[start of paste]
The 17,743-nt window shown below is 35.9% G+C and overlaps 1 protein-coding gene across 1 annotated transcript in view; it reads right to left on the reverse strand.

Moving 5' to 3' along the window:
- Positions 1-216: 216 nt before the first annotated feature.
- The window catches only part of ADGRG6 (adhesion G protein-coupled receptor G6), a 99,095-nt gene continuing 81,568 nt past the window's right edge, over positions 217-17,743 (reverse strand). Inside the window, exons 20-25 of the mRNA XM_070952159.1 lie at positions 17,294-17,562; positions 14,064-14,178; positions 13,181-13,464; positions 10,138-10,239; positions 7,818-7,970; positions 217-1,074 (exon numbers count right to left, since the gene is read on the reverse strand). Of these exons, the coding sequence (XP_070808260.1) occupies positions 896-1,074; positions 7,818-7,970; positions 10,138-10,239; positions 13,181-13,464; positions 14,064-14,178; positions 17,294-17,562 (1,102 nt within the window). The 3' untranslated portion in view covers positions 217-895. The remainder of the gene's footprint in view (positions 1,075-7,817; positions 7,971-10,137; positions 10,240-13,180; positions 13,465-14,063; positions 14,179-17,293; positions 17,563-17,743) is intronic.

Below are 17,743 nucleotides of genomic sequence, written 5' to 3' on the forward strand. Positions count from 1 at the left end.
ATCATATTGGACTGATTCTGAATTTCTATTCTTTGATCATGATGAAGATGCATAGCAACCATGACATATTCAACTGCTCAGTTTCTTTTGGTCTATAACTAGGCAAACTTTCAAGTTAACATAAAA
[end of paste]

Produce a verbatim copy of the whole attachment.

The 17,743-nt window shown below is 35.9% G+C and overlaps 1 protein-coding gene across 1 annotated transcript in view; it reads right to left on the reverse strand.

Moving 5' to 3' along the window:
- Positions 1-216: 216 nt before the first annotated feature.
- The window catches only part of ADGRG6 (adhesion G protein-coupled receptor G6), a 99,095-nt gene continuing 81,568 nt past the window's right edge, over positions 217-17,743 (reverse strand). Inside the window, exons 20-25 of the mRNA XM_070952159.1 lie at positions 17,294-17,562; positions 14,064-14,178; positions 13,181-13,464; positions 10,138-10,239; positions 7,818-7,970; positions 217-1,074 (exon numbers count right to left, since the gene is read on the reverse strand). Of these exons, the coding sequence (XP_070808260.1) occupies positions 896-1,074; positions 7,818-7,970; positions 10,138-10,239; positions 13,181-13,464; positions 14,064-14,178; positions 17,294-17,562 (1,102 nt within the window). The 3' untranslated portion in view covers positions 217-895. The remainder of the gene's footprint in view (positions 1,075-7,817; positions 7,971-10,137; positions 10,240-13,180; positions 13,465-14,063; positions 14,179-17,293; positions 17,563-17,743) is intronic.

Below are 17,743 nucleotides of genomic sequence, written 5' to 3' on the forward strand. Positions count from 1 at the left end.
ATCATATTGGACTGATTCTGAATTTCTATTCTTTGATCATGATGAAGATGCATAGCAACCATGACATATTCAACTGCTCAGTTTCTTTTGGTCTATAACTAGGCAAACTTTCAAGTTAACATAAAA